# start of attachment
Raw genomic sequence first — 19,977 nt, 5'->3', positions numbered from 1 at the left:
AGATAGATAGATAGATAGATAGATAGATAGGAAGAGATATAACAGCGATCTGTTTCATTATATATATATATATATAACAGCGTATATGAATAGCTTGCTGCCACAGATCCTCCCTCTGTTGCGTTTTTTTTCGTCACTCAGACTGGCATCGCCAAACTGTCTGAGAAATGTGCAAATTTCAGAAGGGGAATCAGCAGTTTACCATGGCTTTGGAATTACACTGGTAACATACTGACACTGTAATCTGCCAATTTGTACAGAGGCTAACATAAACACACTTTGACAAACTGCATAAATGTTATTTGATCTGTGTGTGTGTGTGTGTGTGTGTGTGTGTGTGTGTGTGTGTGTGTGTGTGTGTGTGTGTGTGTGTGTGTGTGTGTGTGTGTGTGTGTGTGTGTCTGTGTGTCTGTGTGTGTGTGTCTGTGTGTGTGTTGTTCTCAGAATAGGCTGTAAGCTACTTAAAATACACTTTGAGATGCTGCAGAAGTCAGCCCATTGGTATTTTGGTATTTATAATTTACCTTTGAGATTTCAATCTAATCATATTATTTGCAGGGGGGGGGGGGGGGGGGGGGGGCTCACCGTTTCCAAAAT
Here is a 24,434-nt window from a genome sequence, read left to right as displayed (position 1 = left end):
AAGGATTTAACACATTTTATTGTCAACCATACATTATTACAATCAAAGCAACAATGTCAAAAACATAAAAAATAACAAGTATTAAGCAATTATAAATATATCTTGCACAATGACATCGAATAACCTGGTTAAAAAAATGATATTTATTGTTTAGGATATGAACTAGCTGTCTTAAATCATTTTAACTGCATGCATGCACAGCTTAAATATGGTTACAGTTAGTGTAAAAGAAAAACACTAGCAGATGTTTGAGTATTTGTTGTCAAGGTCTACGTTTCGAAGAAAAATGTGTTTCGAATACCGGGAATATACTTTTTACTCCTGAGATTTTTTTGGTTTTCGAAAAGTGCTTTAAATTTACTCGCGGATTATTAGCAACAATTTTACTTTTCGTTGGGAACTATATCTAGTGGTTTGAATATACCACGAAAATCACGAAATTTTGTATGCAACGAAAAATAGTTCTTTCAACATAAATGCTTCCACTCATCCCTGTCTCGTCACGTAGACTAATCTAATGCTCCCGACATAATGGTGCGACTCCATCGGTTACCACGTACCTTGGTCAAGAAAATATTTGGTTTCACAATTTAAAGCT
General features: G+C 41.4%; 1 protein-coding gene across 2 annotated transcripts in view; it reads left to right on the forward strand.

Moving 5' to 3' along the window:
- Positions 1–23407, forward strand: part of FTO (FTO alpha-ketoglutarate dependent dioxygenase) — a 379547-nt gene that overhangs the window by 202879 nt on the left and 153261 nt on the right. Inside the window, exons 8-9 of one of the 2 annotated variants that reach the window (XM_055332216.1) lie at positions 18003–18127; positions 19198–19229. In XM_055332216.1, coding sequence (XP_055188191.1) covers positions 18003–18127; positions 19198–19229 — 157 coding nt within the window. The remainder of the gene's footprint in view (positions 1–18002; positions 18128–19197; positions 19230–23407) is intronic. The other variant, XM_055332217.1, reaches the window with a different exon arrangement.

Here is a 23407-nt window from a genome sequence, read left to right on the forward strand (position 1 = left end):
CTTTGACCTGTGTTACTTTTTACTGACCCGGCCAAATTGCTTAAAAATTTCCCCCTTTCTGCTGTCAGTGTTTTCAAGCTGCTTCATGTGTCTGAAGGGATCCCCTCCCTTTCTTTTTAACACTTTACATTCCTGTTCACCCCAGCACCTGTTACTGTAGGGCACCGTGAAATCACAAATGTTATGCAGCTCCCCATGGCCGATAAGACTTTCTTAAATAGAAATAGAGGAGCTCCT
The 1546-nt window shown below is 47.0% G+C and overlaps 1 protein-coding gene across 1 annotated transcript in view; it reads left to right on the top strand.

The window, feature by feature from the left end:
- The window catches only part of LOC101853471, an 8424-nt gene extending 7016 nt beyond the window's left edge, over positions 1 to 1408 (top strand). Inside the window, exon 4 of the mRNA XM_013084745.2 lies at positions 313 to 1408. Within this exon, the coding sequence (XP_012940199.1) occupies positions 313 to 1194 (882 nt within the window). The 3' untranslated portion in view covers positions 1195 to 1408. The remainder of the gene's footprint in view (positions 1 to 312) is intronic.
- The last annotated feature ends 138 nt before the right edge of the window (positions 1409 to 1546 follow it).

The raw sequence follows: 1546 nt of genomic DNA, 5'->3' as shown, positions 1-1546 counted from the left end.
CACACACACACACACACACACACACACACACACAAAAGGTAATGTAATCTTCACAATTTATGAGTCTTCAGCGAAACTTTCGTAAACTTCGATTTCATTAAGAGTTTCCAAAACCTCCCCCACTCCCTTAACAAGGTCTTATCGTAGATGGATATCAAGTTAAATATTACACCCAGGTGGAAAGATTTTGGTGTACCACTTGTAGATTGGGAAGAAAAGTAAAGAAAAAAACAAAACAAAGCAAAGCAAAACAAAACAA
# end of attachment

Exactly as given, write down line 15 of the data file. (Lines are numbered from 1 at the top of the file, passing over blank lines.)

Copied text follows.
CACACACACACACACACACACACACACACACACAAAAGGTAATGTAATCTTCACAATTTATGAGTCTTCAGCGAAACTTTCGTAAACTTCGATTTCATTAAGAGTTTCCAAAACCTCCCCCACTCCCTTAACAAGGTCTTATCGTAGATGGATATCAAGTTAAATATTACACCCAGGTGGAAAGATTTTGGTGTACCACTTGTAGATTGGGAAGAAAAGTAAAGAAAAAAACAAAACAAAGCAAAGCAAAACAAAACAA